16 March: Palm Sunday Year A
Readings: Isaiah 50:4-7; Philippians 2:6-11; Matthew 26:14-27.66
It was Palm Sunday, and the family's 6-year old son had to stay home from church because of strep throat. When the rest of the family returned home carrying palm branches, the little boy asked what they were for. His mother explained, "People held them over Jesus' head as he walked by." "Wouldn't you know it," the boy fumed. "The one Sunday I don't go to church, and Jesus shows up!
A triumphal entry into Jerusalem by Jesus becomes prophetic: the one who enters the city in triumph is the same one who is led out of the city by crowds to be crucified. That is what we celebrate and commemorate on Palm Sunday - the triumphal entry of Jesus into Jerusalem. This is where Jesus will accomplish the Paschal mystery through his passion, death and resurrection. The Palm Sunday procession opens the Holy Week festivities towards Easter. The procession proclaims Jesus, who through his death returns into the glory of the Father. As we carry green branches and joyfully acclaim Jesus, we become part of the crowd accompanying Jesus on his prophetic entry into Jerusalem in order to pass from this world to the Father. We thus become part of the pilgrim people of God on their way to the New Jerusalem. There are two sides of the Palm Sunday liturgy: the joyful mystery and the sorrowful mystery. There is the joyful entry into Jerusalem and the immanent passion and death on the cross. The one who is joyfully acclaimed is the same one who is soon to be condemned by the crowd to die on the cross for our sins. Thus Jesus becomes a perfect model of what our journey of faith must finally involve - being humiliated, persecuted to the point of accepting death on the cross, so that God may raise us up on the last day.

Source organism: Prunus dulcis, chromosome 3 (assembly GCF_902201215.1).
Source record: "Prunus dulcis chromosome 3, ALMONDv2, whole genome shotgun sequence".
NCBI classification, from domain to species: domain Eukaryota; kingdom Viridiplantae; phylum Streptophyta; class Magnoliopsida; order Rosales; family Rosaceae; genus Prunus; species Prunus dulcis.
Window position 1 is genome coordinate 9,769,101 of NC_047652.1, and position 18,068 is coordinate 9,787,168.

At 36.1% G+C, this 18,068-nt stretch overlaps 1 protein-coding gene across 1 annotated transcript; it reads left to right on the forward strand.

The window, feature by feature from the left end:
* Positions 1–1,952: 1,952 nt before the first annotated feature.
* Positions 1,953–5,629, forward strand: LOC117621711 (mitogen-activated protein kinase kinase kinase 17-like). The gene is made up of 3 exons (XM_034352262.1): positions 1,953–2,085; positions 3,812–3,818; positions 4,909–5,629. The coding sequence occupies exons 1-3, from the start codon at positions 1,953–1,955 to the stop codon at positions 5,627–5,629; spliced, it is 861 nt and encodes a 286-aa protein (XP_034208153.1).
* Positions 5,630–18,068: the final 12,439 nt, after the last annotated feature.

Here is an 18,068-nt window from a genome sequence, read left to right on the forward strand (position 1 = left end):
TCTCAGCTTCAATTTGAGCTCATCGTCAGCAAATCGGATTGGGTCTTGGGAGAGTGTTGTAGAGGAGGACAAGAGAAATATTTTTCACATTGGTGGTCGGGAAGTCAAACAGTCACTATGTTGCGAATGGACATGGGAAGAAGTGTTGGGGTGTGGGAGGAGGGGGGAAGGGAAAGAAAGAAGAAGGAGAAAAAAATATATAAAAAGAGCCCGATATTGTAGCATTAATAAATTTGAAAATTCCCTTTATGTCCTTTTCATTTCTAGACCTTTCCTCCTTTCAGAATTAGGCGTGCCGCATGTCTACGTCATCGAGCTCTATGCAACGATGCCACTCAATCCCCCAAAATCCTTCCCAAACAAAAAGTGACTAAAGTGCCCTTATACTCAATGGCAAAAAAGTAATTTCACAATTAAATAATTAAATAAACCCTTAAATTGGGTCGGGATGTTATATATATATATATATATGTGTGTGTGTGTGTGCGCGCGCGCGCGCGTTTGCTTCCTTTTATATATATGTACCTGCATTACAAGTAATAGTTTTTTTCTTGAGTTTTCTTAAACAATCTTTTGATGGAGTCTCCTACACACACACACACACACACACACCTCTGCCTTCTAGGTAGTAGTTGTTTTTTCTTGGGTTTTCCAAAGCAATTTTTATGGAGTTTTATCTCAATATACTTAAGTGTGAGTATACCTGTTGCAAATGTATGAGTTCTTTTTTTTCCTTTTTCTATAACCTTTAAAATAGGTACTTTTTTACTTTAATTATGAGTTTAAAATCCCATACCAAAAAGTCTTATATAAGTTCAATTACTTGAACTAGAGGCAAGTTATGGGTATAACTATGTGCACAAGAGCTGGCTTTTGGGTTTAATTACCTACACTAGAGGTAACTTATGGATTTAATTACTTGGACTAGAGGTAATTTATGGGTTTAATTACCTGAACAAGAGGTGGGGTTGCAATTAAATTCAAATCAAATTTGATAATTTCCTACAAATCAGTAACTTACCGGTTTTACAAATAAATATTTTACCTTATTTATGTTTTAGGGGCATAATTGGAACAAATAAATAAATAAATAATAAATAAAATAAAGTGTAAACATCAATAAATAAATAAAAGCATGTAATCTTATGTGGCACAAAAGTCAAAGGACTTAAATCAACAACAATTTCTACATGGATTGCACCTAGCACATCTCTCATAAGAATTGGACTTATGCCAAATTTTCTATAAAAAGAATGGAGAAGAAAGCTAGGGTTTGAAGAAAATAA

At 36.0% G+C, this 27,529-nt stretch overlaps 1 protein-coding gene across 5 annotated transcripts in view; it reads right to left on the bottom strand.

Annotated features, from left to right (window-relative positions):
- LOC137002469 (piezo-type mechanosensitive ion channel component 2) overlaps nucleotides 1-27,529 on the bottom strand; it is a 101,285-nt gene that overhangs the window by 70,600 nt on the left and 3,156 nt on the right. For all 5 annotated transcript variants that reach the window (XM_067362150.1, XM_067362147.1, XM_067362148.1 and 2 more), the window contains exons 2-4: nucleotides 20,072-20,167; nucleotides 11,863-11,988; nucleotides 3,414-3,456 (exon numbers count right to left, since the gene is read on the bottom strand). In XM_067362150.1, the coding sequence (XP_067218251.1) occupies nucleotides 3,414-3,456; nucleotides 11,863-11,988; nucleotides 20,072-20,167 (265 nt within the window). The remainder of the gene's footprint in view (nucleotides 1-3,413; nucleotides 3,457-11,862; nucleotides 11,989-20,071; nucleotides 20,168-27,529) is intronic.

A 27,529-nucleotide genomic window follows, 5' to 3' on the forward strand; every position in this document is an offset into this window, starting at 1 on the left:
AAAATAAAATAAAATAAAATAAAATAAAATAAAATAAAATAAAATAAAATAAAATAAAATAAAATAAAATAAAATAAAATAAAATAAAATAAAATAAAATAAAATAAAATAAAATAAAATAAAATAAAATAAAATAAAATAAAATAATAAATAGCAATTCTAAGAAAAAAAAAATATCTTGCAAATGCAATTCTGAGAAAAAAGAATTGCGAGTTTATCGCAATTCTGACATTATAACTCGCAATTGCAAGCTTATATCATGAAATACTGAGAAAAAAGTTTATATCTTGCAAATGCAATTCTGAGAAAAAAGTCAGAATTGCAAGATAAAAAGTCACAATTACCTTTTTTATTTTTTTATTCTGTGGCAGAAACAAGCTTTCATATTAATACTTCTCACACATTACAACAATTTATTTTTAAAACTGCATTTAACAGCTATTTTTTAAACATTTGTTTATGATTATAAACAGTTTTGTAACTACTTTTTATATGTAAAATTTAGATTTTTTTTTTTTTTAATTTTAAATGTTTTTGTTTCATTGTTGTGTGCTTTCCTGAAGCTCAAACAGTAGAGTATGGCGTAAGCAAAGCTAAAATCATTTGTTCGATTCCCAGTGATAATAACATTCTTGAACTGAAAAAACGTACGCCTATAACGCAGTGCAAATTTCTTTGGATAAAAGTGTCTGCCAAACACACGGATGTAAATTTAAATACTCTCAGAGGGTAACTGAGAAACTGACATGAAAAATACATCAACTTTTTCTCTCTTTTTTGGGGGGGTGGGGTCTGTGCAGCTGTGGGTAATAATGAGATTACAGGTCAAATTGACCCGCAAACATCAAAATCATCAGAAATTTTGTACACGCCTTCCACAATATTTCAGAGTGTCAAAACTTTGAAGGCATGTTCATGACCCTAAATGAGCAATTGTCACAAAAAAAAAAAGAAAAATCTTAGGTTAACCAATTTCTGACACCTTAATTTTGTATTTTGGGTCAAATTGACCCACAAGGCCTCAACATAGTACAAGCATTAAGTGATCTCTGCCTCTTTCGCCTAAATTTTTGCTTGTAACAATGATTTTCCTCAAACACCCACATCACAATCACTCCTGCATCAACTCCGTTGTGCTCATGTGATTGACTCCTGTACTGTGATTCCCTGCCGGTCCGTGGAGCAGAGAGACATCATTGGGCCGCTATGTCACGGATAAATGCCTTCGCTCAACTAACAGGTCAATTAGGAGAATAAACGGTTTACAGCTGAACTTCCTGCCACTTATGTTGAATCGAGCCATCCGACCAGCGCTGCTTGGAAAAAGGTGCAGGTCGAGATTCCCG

In the Passion of our Lord according to Matthew, we encounter a drama of cosmic proportions with an interesting cast of characters, Jesus being at the center stage. As we listen to the passion this Sunday, we could ask ourselves which characters we most identify with. There is Judas Iscariot betraying Jesus; Peter who denies ever knowing Jesus then repents; Pilate washes his hands to get out of trouble; and Barabas is preferred over Jesus who is innocent. There are also the chief priests and the Sanhedrin looking for evidence against Jesus; the crowd shouting, "let him be crucified", and later the soldiers mock Jesus as he dies on the cross. Whether we like it or not, we are part of this drama of human sinfulness that condemned Jesus to a violent death on the cross. We are part of the crowd that cried loudly: “His blood be upon us and upon our children.” One message is clear on this Sunday for us all: the passion of Christ must touch us deeply, move us to repentance, and prepare us to follow in the footsteps of Jesus, emptying ourselves and "assuming the condition of a slave…even accepting death…death on the cross".
©2008 John S. Mbinda